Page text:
When you look at the job candidate above, what do you see?
Do you see a confident, high-performer, ready to ace the interview?
Or a timid young girl with no confidence?
No matter what you saw, you probably had an opinion, right? It’s a natural human response.
The problem with first impressions is that interviewers make fast judgements on candidates — often times in the first few seconds of meeting them. And whether they know it or not, they’ve already made their hiring decision before the first question is even asked.
Whenever I listen to business leaders or other thought leaders speak on the topic of talent, I like to unpack their insights. On an episode of the Tim Ferris podcast, Peter Thiel revealed one of his “go to” interview questions.
While I’m not a big fan of using “go to” or favorite interview questions, I think it’s interesting to study them. People ask them for a reason. Typically it’s because the questions elicit a response that the asker cares deeply about.
The interview process at most organizations is inconsistent, error prone and riddled with hidden costs. Rarely do companies have a documented plan of how to manage all of the complexities involved with delivering a consistent experience. And with so many stakeholders involved — Recruiters, Coordinators, Candidates, Executive Assistants, multiple Interviewers, etc. — the likelihood that something will eventually go wrong is high.
When I turned 15, I got my first job in a restaurant. It was at a fast food chain called Rax which, if I recall correctly, was like a cross between Wendy’s and Arby’s.
Even though I was just a kid, I remember a lot of lessons from that first gig that I carry with me to this day. The biggest lesson being — hire slow…fire fast!
In this article, I’m going to focus on the “hire slow” part because — let’s face it — the “fire fast” strategy is what you typically see in a restaurant environment and it’s not very productive. Continue reading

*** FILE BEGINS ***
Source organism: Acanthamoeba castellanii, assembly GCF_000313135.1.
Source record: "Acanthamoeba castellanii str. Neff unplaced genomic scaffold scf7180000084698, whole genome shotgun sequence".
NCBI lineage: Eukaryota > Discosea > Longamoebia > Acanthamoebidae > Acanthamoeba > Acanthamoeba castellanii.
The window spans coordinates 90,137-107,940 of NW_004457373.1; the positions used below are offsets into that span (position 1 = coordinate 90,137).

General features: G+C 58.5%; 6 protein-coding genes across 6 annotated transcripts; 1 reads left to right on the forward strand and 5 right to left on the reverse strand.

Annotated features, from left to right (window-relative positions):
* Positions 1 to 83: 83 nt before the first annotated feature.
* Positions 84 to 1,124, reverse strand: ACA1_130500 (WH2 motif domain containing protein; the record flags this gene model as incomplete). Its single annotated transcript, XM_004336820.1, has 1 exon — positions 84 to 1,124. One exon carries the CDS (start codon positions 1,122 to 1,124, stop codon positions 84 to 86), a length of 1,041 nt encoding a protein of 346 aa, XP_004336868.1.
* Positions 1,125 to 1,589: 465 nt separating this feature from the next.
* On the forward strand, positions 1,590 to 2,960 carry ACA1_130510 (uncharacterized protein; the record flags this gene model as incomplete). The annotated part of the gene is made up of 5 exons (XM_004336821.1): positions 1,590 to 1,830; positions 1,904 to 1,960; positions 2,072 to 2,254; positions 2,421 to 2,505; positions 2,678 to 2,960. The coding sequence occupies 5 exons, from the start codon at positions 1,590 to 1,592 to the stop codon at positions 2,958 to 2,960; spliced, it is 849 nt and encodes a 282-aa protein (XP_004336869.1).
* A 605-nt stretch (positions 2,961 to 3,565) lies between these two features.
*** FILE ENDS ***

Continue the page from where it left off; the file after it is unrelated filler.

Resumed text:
An interview evaluation form, also known as a candidate evaluation form, is a tool designed for hiring teams to report their feedback about a job applicant after a round of interviews.
At your company, does your hiring decision process include a post-interview candidate debrief meeting?
OR…do your interview teams do one of the following…
Interview guides are a great way to improve your hiring process. They provide hiring managers and the entire interview team with a consistent format for assessing talent. And, if you use them correctly, they can help you reduce your chances of asking an inappropriate question to your job candidates during an interview. Let’s look at some of the components of a great interview guide.
FIRST — DOWNLOAD A COPY OF OUR INTERVIEW GUIDE TEMPLATE! (CLICK HERE)
When Dianna Clemons opened her small hair salon 5 years ago, she didn’t have a plan for how she would hire her first employees. So, like most small business owners, she relied on people she knew to find her first couple hires. But as her initial staff turned over a year later and her network ran dry, she was forced to begin hiring people she didn’t know. And she didn’t have a good process for how to hire those people!
That’s when the problems began.
Great interviewers are not born…they’re made. While the notion that some managers are better at judging talent can be true, there are some simple things that an average interviewer can do to become a better interviewer – fast! Here are three of our favorites: Continue reading